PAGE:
And hi to Meles Meles -- I see where you are coming from. What I would say is that you appear to assume that a student comes in already knowing some melody. Many of us do! So you are right, in that regard. But the step that is taken here by the Murphy Method is that NO assumptions are made -- the melody of a song is stressed, over and over, and students must clearly listen, hear it, hear it in their heads as they play -- these are all quite finite steps, which very few teaching methodologies take into account.

One of the cardinal rules I was trained to use was to "chunk" things into "learner-sized" bites: a learner cannot go faster, achieve more, than what he/she is ready for. A learner sized "bite" can vary on past experience, as you have clearly defined -- if you have a novice learner, the bites are quite small. But when you are teaching something to very experienced learners (in this case, banjoists), then the "bite" becomes much larger -- your audience has a much greater framework to work from. You are quite right -- a learner's success depends on how much he/she*already* knows. YOUR job, as instructor, is to see that a person gets from A to B and then to C -- and the Murphy Method is the best I've seen, in getting novices to be improve their skills to at least intermediate.

My second instructor was somewhat like you, I think -- he seemed to believe that a student's former knowledge forged their future learning. Lucky for me, I found the Murphy Method. I am a much better student today because of this. :-)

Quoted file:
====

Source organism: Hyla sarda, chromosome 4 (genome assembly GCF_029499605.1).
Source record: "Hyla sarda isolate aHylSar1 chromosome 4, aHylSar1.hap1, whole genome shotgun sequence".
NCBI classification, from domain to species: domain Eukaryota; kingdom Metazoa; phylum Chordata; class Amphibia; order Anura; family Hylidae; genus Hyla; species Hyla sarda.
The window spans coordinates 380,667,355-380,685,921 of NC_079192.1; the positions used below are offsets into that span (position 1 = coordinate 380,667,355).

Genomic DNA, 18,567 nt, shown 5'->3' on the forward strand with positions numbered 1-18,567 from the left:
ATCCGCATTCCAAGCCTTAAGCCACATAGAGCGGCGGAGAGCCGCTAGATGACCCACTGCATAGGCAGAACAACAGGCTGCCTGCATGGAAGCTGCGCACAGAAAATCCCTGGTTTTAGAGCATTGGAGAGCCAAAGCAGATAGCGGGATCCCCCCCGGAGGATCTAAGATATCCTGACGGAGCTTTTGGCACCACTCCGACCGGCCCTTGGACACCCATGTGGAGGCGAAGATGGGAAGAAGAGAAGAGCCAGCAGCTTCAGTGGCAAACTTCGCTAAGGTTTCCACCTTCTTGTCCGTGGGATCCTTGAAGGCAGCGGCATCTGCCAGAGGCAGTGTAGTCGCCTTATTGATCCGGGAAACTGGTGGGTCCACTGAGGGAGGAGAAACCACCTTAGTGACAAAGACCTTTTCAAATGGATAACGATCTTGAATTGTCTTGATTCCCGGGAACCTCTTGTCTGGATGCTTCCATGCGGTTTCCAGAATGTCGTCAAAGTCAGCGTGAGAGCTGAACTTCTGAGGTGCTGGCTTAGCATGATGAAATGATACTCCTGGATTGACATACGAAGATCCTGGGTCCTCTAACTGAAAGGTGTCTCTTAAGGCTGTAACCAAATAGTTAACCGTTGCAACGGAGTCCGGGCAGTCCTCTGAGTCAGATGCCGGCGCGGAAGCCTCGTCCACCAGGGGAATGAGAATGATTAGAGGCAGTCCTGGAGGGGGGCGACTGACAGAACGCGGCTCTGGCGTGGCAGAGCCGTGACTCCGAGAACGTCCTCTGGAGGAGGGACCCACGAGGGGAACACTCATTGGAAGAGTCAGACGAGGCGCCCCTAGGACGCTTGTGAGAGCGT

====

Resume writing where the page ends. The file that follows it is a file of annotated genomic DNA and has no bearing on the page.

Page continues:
Keith Freebairn Says:
Thursday, February 12, 2015 @8:20:31 AM

When I started out in the 70's I had a few lessons and then went on my own because we moved way out in the sticks but I listened to tapes I made from records. I had them in my car and played them at my work and listened till I was blue in the face. The tunes were cemented in my mind including the rolls and licks and in about a year I was doing a good handful of Scruggs instrumentles and rolling through song type tunes. Listen and examine and listen some more.

bart_brush Says:
Thursday, February 12, 2015 @10:15:32 AM

I also use Keith's method of learning by listening, going back to when I started in the late 1960s, teaching myself from Art Rosenbaum's excellent first book "Old Time Mountain Banjo." Each song or tune in Art's book was taken from a recording (Folkways, etc.). I would buy the LPs, and record the selection I wanted to learn on my "hi-tech" reel-to-reel tape recorder--not just once, but 5 or 6 time....even fill up the whole reel with that song repeated. Then, I'd just let the tape run as background music, once or twice a day.

If there was a section I was having trouble with, or if I was trying to learn a solo lick, I would make a tape loop, and let it run endlessly, sometimes at half speed. I mounted my tape recorder vertically on top of my 4 foot tall dresser, and some of my loops reached the floor. Some modern devices have "start" and "end" buttons you can push to create an electronic loop.

However you do it, repetitive listening makes this essential step of "internalization" easy.